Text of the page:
KIDS Count, an organization that advocates for more social programs for children, announced that the teen birth rate in West Virginia remains higher than the national average.
The rate in 2011 was 46.3 births per 1,000 females age 15-19. That was well above the national average of 34 per 1,000. In fact, the disparity between the state and national averages has never been greater.
Margie Hale, executive director of Kids Count, is disturbed.
"This is alarming, because we know when teens get pregnant, they are much more likely to drop out of school, live in poverty and have babies that are less healthy," Hale said.
She is pushing for better sex education in schools. That should help, but the over-arching problem is people giving up. That must change.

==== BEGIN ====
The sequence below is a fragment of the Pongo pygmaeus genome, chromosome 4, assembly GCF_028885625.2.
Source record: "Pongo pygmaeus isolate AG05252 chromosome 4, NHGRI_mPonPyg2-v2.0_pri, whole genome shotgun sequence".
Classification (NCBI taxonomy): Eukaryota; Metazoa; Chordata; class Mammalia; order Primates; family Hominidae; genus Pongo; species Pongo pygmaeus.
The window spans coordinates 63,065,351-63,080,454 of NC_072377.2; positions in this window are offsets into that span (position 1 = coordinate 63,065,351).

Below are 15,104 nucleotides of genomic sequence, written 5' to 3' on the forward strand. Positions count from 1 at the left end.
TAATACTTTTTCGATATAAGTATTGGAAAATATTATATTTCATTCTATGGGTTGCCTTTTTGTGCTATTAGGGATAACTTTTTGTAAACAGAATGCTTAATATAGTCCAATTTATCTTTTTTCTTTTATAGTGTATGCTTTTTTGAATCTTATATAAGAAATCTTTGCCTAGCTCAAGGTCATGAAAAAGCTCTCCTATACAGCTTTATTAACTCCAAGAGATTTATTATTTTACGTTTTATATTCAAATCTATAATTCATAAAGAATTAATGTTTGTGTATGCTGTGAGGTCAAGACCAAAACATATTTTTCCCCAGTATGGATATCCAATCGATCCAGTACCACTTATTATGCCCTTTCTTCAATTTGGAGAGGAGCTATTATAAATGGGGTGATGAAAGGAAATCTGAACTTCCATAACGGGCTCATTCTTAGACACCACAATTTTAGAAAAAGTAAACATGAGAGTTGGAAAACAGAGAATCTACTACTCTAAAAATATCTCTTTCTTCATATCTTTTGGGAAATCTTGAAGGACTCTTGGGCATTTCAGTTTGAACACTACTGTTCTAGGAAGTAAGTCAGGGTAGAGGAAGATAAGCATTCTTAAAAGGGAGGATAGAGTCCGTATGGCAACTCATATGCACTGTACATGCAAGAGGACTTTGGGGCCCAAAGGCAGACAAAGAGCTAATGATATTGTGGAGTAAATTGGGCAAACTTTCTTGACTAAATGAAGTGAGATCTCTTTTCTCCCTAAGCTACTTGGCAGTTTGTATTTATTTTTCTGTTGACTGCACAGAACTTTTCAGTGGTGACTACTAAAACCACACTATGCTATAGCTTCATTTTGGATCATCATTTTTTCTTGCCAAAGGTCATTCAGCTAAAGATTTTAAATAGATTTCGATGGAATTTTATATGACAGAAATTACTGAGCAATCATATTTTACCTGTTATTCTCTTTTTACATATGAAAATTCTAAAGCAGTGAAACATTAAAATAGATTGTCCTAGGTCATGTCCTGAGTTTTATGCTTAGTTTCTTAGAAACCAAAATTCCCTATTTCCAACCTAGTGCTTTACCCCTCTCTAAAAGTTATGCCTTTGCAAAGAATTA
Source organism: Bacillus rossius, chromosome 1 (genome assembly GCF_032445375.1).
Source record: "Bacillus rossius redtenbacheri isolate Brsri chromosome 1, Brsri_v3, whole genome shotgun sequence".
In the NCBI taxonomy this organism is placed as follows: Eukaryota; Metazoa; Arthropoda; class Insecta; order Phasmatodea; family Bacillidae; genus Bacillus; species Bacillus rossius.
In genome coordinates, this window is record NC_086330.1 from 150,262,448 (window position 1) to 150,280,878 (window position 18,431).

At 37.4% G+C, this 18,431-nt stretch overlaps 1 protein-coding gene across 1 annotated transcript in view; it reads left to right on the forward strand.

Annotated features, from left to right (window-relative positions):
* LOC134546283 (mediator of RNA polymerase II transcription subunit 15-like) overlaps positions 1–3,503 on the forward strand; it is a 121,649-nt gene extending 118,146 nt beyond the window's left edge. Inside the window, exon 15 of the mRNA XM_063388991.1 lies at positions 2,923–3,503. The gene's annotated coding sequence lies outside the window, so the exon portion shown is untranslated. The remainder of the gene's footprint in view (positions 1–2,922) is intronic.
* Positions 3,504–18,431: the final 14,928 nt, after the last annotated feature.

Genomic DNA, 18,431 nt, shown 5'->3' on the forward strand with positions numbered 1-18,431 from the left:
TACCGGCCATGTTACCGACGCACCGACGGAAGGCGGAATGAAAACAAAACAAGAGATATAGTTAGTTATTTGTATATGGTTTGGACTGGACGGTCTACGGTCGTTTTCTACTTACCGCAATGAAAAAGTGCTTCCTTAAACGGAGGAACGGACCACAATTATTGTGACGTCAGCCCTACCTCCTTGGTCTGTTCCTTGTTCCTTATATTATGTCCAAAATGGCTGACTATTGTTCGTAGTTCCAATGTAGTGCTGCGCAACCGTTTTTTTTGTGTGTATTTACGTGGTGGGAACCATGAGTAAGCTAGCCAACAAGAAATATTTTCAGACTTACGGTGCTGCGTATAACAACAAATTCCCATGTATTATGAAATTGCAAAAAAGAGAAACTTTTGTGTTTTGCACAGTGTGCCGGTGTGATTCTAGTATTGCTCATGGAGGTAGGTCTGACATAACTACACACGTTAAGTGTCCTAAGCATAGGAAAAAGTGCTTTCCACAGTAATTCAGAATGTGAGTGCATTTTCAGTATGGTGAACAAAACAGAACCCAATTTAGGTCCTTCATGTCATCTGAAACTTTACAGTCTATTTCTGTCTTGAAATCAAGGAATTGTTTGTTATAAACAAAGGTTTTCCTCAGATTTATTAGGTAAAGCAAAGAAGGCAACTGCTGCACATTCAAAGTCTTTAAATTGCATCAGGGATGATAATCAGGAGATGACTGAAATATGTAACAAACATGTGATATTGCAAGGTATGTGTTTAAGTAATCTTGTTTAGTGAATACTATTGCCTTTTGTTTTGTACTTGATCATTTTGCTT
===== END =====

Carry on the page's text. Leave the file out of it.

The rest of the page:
The cycle of getting pregnant, dropping out of school and living in poverty in some cases is intergenerational. There are women who become great-grandmothers before they turn 60.
One cannot help but wonder if after nearly 50 years of Great Society programs, America has not become an Enabling Society that rewards behaviors that are self-destructive.
While motherhood should be encouraged, motherhood at 15 without the benefit of marriage is at best a difficult challenge.